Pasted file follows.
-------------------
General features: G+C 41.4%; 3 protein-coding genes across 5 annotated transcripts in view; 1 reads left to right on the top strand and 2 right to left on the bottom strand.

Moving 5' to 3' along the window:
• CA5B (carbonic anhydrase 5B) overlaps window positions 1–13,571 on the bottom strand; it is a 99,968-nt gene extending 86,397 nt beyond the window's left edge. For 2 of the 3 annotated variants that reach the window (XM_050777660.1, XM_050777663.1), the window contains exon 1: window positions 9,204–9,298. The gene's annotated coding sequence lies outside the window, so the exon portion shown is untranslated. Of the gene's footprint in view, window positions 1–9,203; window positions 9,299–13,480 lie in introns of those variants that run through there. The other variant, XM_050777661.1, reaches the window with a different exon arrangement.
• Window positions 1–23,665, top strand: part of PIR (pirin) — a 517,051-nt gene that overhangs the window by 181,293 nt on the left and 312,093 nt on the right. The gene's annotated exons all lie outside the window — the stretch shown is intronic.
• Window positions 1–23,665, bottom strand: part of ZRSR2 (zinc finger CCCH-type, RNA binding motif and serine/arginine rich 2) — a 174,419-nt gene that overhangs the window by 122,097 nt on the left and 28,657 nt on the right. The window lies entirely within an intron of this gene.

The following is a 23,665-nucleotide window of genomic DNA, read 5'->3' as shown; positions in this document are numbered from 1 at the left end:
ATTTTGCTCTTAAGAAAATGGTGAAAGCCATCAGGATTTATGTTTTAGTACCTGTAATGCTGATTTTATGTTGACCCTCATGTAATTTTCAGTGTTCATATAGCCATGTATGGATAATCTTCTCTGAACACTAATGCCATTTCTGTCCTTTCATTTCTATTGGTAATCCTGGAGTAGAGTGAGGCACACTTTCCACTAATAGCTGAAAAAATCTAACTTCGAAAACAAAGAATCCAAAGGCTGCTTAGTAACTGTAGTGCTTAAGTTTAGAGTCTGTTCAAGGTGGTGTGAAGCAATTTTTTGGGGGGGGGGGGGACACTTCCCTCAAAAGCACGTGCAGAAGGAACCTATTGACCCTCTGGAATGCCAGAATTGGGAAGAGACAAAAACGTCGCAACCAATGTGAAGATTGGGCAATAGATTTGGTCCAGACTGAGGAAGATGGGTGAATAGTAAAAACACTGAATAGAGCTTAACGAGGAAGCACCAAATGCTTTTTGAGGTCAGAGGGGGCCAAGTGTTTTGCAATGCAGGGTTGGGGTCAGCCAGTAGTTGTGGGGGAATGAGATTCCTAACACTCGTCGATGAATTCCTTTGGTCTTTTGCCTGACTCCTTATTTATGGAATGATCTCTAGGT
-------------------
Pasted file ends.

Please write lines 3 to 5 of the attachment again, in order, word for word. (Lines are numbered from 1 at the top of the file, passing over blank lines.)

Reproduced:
• CA5B (carbonic anhydrase 5B) overlaps window positions 1–13,571 on the bottom strand; it is a 99,968-nt gene extending 86,397 nt beyond the window's left edge. For 2 of the 3 annotated variants that reach the window (XM_050777660.1, XM_050777663.1), the window contains exon 1: window positions 9,204–9,298. The gene's annotated coding sequence lies outside the window, so the exon portion shown is untranslated. Of the gene's footprint in view, window positions 1–9,203; window positions 9,299–13,480 lie in introns of those variants that run through there. The other variant, XM_050777661.1, reaches the window with a different exon arrangement.
• Window positions 1–23,665, top strand: part of PIR (pirin) — a 517,051-nt gene that overhangs the window by 181,293 nt on the left and 312,093 nt on the right. The gene's annotated exons all lie outside the window — the stretch shown is intronic.
• Window positions 1–23,665, bottom strand: part of ZRSR2 (zinc finger CCCH-type, RNA binding motif and serine/arginine rich 2) — a 174,419-nt gene that overhangs the window by 122,097 nt on the left and 28,657 nt on the right. The window lies entirely within an intron of this gene.